A dozen years ago, I shared an edited-for-readability chat I had with a friend on the gold standard.
In it I stated:
I’d think that it would be better to keep the mountains and valleys more stable / less high|deep, so that slowdowns aren’t felt by a disproportionately small community/niche of the economy, and so that speed-ups can have a “good neighbor” effect to bringing some of the underperforming sectors ‘along for the ride’
His previous question, “How can we be certain that’s a good thing? Maybe the cycle of mountains and valleys is important, socially?” stood unanswered.
I’ve become ever-more-convinced over the last nearly-decade that boom-and-bust cycles are mandatory for a healthy economic environment.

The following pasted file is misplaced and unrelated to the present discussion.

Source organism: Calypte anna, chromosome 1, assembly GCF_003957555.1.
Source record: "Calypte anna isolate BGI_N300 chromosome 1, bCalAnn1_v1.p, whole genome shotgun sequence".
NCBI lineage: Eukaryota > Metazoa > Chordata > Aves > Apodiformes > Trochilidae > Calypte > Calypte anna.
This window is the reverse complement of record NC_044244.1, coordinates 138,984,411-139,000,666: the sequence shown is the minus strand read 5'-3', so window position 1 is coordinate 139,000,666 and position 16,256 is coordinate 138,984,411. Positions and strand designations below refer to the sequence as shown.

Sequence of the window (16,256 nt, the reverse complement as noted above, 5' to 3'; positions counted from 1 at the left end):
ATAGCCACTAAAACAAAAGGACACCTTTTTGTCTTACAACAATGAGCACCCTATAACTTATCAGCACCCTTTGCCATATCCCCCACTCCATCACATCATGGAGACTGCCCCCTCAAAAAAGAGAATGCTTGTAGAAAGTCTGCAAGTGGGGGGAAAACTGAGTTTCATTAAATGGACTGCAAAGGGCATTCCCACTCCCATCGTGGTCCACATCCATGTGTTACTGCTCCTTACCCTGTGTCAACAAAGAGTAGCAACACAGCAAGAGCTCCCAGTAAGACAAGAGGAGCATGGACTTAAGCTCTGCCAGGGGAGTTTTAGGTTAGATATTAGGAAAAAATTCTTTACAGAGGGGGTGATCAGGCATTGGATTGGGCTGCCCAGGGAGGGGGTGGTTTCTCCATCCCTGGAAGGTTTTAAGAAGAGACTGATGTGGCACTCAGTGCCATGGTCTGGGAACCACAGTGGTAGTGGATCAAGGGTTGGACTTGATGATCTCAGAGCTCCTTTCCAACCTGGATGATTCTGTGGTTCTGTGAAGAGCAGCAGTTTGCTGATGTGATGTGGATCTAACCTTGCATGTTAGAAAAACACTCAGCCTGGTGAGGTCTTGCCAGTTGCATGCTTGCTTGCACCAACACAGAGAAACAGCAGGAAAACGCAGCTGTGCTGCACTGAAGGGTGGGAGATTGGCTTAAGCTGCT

Most aspects of your life happen in boom-and-bust cycles (learning, muscle building, relationships, and on and on).
Especially after watching the craziness of the covid19 responses over the last year+, I believe I can say with 100% certainty that organizations like central banks trying to drive the economy with monetary policy anf interest rate hi-jinks is universally bad.
My economics professor years ago described the Fed’s job as “operating a bus by lying on the floor, looking at a mirror on the ceiling, watching out the back window – telling the driver to go ‘left’ or ‘right’ based on how far away from the double-yellow line you were 9 months ago”.
Al Van Derzee was a smart man.